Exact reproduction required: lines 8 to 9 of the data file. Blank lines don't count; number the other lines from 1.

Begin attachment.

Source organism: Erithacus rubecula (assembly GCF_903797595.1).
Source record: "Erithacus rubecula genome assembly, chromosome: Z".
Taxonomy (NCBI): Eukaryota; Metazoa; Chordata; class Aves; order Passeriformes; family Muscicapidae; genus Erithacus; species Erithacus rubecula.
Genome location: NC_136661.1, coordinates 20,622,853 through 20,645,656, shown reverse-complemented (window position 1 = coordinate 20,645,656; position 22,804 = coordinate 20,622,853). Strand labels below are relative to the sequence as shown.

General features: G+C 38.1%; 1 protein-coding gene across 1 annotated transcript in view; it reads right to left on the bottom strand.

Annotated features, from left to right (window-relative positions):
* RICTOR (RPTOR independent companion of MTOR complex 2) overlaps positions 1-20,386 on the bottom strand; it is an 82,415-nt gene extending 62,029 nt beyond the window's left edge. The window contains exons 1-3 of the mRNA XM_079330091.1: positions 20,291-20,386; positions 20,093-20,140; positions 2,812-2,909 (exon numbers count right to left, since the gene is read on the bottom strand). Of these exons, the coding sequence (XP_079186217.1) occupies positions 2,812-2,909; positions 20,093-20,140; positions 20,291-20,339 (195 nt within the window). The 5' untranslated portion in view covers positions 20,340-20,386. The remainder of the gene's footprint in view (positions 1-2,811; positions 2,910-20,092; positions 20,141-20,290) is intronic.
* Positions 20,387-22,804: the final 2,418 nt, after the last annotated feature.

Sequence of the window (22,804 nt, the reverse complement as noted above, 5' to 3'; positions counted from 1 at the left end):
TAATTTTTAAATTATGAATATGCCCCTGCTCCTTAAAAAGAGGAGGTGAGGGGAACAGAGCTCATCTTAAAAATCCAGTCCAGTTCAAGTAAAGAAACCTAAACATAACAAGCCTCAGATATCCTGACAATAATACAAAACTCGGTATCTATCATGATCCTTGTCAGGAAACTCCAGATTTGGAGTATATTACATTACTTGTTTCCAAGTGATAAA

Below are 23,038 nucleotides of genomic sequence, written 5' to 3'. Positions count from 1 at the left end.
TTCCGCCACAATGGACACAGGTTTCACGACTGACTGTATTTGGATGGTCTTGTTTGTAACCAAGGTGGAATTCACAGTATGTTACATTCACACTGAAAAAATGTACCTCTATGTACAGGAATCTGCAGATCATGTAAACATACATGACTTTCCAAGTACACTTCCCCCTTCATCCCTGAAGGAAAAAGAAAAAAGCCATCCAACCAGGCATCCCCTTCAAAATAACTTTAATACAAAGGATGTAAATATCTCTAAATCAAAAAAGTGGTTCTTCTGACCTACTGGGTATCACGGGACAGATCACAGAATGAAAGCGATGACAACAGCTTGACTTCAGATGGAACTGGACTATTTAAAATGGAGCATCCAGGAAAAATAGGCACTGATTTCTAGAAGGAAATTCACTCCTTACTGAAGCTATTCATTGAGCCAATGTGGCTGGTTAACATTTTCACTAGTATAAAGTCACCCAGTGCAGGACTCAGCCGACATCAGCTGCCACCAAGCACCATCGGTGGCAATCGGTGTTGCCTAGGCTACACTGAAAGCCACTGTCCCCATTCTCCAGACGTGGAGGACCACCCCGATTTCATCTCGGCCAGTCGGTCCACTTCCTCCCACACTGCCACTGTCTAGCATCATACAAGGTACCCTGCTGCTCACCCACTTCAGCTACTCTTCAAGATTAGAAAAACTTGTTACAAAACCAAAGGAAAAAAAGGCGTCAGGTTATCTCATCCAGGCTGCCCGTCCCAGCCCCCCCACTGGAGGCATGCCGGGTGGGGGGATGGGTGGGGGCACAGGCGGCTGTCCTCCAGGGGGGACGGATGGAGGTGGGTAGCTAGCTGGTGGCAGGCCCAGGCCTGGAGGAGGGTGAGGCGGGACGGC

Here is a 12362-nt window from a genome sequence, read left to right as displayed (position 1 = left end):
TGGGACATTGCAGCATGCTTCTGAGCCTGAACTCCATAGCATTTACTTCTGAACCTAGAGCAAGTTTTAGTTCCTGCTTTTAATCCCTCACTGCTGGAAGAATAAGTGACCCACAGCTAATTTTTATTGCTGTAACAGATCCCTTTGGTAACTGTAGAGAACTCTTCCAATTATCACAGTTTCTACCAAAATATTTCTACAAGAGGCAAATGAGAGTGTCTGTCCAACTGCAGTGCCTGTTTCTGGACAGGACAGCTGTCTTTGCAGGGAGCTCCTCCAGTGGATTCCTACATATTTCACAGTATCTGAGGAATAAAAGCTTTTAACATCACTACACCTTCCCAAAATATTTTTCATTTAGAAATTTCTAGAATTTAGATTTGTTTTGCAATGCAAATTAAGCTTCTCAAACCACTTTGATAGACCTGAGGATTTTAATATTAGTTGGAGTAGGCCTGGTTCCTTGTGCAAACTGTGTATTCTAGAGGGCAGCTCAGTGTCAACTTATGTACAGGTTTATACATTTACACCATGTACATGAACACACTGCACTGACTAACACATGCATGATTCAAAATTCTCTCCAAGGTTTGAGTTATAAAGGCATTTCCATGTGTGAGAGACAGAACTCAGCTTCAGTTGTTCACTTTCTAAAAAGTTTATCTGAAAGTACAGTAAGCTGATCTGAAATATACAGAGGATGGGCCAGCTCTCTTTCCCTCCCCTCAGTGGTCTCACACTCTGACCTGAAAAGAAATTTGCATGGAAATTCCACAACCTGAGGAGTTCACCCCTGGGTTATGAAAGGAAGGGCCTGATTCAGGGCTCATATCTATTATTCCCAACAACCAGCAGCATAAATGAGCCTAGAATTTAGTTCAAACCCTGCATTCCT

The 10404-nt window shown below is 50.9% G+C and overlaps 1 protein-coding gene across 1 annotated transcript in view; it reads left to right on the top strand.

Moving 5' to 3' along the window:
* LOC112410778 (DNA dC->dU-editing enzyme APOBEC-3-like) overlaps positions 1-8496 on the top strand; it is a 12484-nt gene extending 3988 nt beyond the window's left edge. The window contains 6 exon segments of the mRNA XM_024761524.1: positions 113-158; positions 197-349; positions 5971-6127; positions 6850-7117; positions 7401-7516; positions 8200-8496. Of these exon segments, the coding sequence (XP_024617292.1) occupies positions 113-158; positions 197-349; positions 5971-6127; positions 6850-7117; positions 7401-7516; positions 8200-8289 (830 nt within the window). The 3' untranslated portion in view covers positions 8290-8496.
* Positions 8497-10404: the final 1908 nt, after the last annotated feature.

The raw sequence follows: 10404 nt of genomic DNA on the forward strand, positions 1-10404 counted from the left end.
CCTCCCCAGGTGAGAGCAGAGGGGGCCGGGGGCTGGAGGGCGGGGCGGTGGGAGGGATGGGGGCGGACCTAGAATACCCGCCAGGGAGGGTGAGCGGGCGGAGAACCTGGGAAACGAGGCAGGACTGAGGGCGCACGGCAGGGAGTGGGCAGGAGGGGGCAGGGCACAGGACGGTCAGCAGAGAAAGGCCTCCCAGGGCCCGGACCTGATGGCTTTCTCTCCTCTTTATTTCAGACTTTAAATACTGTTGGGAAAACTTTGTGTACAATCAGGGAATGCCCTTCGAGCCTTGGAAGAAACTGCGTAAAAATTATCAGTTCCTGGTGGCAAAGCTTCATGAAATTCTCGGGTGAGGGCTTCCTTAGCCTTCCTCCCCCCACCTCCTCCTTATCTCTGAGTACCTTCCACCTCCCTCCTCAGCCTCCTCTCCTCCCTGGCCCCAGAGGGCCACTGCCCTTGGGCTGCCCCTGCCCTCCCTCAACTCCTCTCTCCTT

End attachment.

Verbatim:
* Positions 20,387-22,804: the final 2,418 nt, after the last annotated feature.

Sequence of the window (22,804 nt, the reverse complement as noted above, 5' to 3'; positions counted from 1 at the left end):